Make Bubbling, Spooky Halloween Cauldrons with Dry Ice
I have never been much of a Halloween fan, but after working with Steve Spangler for more than six years, Halloween has become one of my favorite holidays. I had no idea you could have so much fun with dry ice and warm water. If you are planning a Halloween party this season at home or helping plan a school party, dry ice is a must to create oozing and bubbling fun.
I have brought the following demonstrations into my daughter’s classrooms and performed them at Halloween parties for the past few years. I love to do these activities to watch the excitement and wonder in the children’s eyes. Okay, I also love it myself. The kids give me the excuse to play.
First, some background information on dry ice.
What is Dry Ice?
Dry ice is frozen carbon dioxide. It doesn’t melt; it turns, instead, into carbon dioxide gas. Dry ice is extremely cold – 110F (-78 C). It can cause severe burns if it comes in contact with skin, so make sure to use gloves or tongs when handling it. When dry ice is dropped into water, carbon dioxide gas and water vapor are released as the dry ice “melts” in the water. The gas you see are tiny water droplets.
Before you can do any of the activities, you need to head to your local grocery store for dry ice. Not all grocery stores sell dry ice, so you may need to call around. Take a cooler and gloves with you to transport the dry ice home safely. Dry ice sells for around $1 a pound. If you are going to do several demonstrations, plan to purchase around 5 to 10 pounds.
Dry Ice Storage and Safety
Store the dry ice in your cooler, not fridge or freezer. It is at a lower temperature than your freezer and can lower the temperature in the freezer causing it to shut off. Or the dry ice may turn into a gas. The gas can build up inside the freezer and will eventually pop the door open. When doing your demonstrations, keep the dry ice in a closed cooler. I like to keep it on the floor behind my feet. The children (and any adults) will rush the table you are working on and do their best to be the closest to the demonstration. When I have done these activities for my daughter’s classes, I have been surrounded every time. It’s important to keep the dry ice in a safe place. Also keep a small hammer on hand to break apart the blocks of ice.
This is a good demonstration to show why it’s called dry ice. Take two plates, place a regular ice cube on one, and a piece of dry ice on the other. Keep both plates out of reach of the children. Ask the children what they think will happen to both ice cubes if left out. Check back in about an hour. The water ice cube will be a puddle of water. The dry ice cube plate will be empty. What happened to the dry ice? It’s made from some of the air that we breathe… it’s frozen carbon dioxide. The dry ice turned into invisible carbon dioxide gas that disappears into the air.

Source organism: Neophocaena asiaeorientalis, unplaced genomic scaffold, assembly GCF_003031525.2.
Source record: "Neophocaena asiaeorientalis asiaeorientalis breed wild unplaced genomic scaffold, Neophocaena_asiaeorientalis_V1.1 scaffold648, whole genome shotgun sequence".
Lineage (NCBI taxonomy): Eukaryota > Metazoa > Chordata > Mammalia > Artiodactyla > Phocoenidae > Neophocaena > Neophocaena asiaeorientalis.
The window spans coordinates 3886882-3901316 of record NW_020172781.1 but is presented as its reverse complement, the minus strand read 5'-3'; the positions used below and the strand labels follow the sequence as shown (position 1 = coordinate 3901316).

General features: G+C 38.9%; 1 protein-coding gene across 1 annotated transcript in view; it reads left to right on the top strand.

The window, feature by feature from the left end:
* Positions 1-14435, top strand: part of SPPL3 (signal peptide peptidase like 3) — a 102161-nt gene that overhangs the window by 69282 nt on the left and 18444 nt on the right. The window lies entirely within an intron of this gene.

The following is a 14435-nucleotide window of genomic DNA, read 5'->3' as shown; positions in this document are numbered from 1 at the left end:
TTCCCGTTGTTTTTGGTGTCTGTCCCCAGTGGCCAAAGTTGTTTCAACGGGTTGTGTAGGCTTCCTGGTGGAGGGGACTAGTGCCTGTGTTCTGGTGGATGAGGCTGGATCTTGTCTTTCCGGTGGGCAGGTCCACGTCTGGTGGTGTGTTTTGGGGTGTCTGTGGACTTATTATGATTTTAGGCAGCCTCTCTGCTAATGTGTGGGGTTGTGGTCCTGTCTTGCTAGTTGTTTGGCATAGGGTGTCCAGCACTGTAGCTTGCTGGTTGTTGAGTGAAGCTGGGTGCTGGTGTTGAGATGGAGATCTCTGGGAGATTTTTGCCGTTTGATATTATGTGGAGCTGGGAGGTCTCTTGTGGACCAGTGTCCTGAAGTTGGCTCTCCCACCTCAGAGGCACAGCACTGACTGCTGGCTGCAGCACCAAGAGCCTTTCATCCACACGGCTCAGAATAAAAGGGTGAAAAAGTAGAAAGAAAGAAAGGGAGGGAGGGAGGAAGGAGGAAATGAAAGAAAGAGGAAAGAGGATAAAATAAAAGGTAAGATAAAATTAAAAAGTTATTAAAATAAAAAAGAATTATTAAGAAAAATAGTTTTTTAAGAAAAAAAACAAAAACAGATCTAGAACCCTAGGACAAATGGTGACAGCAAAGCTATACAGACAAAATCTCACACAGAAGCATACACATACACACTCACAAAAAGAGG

Smoking, Bubbling Spooky Fun
You will need a bowl or tall glass filled with warm water for this activity. I like to use graduated cylinders. They are tall, durable and not wide enough to allow a child to put their hand down inside and accidentally touch the dry ice. This is important, as the children will want to touch the water and vapor. Using gloves or tongs, place a piece of dry ice in the warm water. The dry ice will begin to turn into carbon dioxide gas and water vapor. The cloud is safe to touch, just don’t allow the children to put their hands near the dry ice. When the water cools down and the smoke slows down, replace the cold water with warm and add more dry ice. And yes, you will get cheers of “do it again!”
- Add a squirt of liquid dish soap like Dawn or Joy to your warm water and dry ice concoction. The soap in the water traps the carbon dioxide and water vapor in a bubble. The children will erupt into oohs and ahhs when they see the bubbles climb out of the cylinder of warm, soapy water and explode with a burst of “smoke” as they crawl over the edge. The children won’t be able to keep their hands away.
- Add a squirt of food coloring or tub tints to the water to make the demonstration more colorful. I love to do this. I set up three or more cylinders with different colors and let them go. This helps if you have a larger group allowing for 3-5 kids at each cylinder. Just make sure you have adult supervision at each station so cylinders do not get dumped over.
- To give the water an eerie glow, add a light stick in the water and turn off the lights.
- Put the dry ice and warm water in a dish and set it inside your jack-o-lantern.
Fill a bowl or cauldron with apple juice. Use gloves or tongs to add a few large pieces of dry ice. Let the children watch the mixture bubble and burp as it gets carbonated by the dry ice. Wait until the dry ice is completely gone before serving the apple juice.
For more information on dry ice and for more activities head over to Steve Spangler Science.